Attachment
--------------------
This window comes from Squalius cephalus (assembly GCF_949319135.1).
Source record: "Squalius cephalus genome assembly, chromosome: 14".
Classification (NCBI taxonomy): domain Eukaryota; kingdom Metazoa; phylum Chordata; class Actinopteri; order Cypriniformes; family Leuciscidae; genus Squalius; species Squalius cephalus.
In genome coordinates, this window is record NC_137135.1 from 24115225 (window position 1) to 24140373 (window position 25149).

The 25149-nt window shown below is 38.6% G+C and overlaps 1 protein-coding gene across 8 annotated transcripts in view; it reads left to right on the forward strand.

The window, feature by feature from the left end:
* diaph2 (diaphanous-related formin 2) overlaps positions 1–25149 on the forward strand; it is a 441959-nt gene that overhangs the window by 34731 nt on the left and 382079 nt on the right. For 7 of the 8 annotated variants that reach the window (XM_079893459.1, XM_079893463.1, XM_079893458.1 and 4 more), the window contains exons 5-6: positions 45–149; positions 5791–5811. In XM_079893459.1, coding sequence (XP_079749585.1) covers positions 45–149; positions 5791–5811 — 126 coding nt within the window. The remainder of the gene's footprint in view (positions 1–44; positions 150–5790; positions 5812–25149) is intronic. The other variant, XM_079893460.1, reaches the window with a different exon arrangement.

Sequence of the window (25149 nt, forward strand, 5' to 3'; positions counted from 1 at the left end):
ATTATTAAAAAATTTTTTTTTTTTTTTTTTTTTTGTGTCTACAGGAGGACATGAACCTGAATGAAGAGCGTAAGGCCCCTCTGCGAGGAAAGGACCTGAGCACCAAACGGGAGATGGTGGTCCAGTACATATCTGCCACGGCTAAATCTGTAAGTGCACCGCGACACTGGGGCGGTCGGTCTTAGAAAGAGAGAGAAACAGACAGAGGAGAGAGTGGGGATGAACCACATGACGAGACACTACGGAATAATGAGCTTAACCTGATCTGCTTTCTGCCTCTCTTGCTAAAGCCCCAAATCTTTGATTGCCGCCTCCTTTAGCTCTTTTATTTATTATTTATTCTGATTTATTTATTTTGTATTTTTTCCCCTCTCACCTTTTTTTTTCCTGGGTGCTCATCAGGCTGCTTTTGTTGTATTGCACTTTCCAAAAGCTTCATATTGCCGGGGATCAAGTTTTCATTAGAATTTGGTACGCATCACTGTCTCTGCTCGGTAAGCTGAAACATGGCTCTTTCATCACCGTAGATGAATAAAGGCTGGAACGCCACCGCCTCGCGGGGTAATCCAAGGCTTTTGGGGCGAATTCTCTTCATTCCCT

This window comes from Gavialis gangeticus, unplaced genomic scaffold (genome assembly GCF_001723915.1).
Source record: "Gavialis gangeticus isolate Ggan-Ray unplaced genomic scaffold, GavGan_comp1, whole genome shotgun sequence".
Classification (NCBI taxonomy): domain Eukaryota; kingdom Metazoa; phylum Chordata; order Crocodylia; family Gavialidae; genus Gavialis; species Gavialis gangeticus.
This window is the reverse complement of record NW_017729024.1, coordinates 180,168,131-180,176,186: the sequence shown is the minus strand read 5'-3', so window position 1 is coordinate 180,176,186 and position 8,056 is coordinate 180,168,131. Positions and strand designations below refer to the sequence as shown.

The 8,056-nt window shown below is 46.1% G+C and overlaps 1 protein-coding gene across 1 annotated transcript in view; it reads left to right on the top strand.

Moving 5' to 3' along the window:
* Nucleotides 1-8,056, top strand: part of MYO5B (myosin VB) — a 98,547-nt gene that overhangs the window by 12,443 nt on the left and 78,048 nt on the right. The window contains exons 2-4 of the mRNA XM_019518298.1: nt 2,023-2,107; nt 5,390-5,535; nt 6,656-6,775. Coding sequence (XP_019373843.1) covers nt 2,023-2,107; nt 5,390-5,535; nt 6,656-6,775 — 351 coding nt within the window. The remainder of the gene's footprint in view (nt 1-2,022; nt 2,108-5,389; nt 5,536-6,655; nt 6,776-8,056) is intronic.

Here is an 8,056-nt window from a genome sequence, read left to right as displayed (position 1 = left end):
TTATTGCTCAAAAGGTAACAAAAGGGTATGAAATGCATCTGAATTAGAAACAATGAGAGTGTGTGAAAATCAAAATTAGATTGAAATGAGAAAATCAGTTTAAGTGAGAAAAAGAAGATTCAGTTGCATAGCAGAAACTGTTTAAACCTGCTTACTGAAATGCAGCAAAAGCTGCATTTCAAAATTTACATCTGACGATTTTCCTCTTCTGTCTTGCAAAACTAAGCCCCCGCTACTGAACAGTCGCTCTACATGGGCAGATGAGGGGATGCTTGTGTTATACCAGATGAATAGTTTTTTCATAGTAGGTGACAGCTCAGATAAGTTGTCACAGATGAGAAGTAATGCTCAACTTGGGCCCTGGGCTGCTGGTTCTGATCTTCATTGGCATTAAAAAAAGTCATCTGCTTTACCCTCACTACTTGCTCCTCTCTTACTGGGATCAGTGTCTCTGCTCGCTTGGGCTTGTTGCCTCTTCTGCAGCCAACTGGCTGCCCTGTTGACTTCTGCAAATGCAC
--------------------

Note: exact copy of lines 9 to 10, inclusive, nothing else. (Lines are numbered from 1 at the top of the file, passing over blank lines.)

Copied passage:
ATTATTAAAAAATTTTTTTTTTTTTTTTTTTTTTGTGTCTACAGGAGGACATGAACCTGAATGAAGAGCGTAAGGCCCCTCTGCGAGGAAAGGACCTGAGCACCAAACGGGAGATGGTGGTCCAGTACATATCTGCCACGGCTAAATCTGTAAGTGCACCGCGACACTGGGGCGGTCGGTCTTAGAAAGAGAGAGAAACAGACAGAGGAGAGAGTGGGGATGAACCACATGACGAGACACTACGGAATAATGAGCTTAACCTGATCTGCTTTCTGCCTCTCTTGCTAAAGCCCCAAATCTTTGATTGCCGCCTCCTTTAGCTCTTTTATTTATTATTTATTCTGATTTATTTATTTTGTATTTTTTCCCCTCTCACCTTTTTTTTTCCTGGGTGCTCATCAGGCTGCTTTTGTTGTATTGCACTTTCCAAAAGCTTCATATTGCCGGGGATCAAGTTTTCATTAGAATTTGGTACGCATCACTGTCTCTGCTCGGTAAGCTGAAACATGGCTCTTTCATCACCGTAGATGAATAAAGGCTGGAACGCCACCGCCTCGCGGGGTAATCCAAGGCTTTTGGGGCGAATTCTCTTCATTCCCT

This window comes from Gavialis gangeticus, unplaced genomic scaffold (genome assembly GCF_001723915.1).